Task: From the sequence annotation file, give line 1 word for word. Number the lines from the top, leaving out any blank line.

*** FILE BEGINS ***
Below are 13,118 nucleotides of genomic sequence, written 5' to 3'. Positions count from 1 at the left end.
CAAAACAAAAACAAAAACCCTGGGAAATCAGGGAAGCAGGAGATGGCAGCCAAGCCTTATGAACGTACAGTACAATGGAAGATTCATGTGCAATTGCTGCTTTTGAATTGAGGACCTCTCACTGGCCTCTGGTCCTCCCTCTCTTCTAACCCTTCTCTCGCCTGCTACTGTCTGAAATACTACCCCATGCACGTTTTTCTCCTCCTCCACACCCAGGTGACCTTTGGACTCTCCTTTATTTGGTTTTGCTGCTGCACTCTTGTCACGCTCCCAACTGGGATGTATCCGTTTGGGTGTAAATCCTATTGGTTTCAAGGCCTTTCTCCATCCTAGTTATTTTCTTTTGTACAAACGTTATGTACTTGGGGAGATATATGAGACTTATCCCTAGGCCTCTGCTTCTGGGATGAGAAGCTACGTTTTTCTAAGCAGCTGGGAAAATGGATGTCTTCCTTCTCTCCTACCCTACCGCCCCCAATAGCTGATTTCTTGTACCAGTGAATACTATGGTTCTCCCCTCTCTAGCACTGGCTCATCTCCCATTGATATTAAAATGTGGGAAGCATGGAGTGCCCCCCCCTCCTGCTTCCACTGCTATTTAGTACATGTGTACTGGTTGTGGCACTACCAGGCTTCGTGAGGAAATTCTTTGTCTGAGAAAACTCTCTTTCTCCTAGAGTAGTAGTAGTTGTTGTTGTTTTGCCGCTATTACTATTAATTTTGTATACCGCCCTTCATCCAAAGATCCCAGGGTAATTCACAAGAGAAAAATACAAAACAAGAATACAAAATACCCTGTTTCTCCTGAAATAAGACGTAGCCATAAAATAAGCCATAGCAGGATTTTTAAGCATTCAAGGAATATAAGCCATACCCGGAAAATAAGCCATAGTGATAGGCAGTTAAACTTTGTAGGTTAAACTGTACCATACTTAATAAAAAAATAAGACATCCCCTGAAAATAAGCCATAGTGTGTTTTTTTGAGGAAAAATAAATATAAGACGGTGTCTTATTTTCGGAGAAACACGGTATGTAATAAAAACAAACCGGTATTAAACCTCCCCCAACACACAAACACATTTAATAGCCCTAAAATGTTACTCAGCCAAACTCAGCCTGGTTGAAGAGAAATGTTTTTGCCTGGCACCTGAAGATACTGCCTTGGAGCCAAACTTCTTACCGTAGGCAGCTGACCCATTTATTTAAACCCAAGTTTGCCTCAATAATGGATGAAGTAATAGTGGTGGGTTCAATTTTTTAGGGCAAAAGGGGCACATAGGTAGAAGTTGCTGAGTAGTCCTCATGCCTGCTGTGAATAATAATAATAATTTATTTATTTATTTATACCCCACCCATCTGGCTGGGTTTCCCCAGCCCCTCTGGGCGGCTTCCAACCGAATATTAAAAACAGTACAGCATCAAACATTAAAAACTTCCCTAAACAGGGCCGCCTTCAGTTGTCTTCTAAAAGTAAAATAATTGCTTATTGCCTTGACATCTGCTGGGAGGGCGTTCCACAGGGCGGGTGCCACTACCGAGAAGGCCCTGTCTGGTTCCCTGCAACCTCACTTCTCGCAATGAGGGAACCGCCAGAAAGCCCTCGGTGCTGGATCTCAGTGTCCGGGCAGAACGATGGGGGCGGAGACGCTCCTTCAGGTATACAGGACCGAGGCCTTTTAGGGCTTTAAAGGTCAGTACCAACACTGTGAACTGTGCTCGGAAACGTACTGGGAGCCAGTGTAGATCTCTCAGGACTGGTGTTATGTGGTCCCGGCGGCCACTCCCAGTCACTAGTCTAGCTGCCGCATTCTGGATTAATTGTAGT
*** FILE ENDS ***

Below are 13,118 nucleotides of genomic sequence, written 5' to 3'. Positions count from 1 at the left end.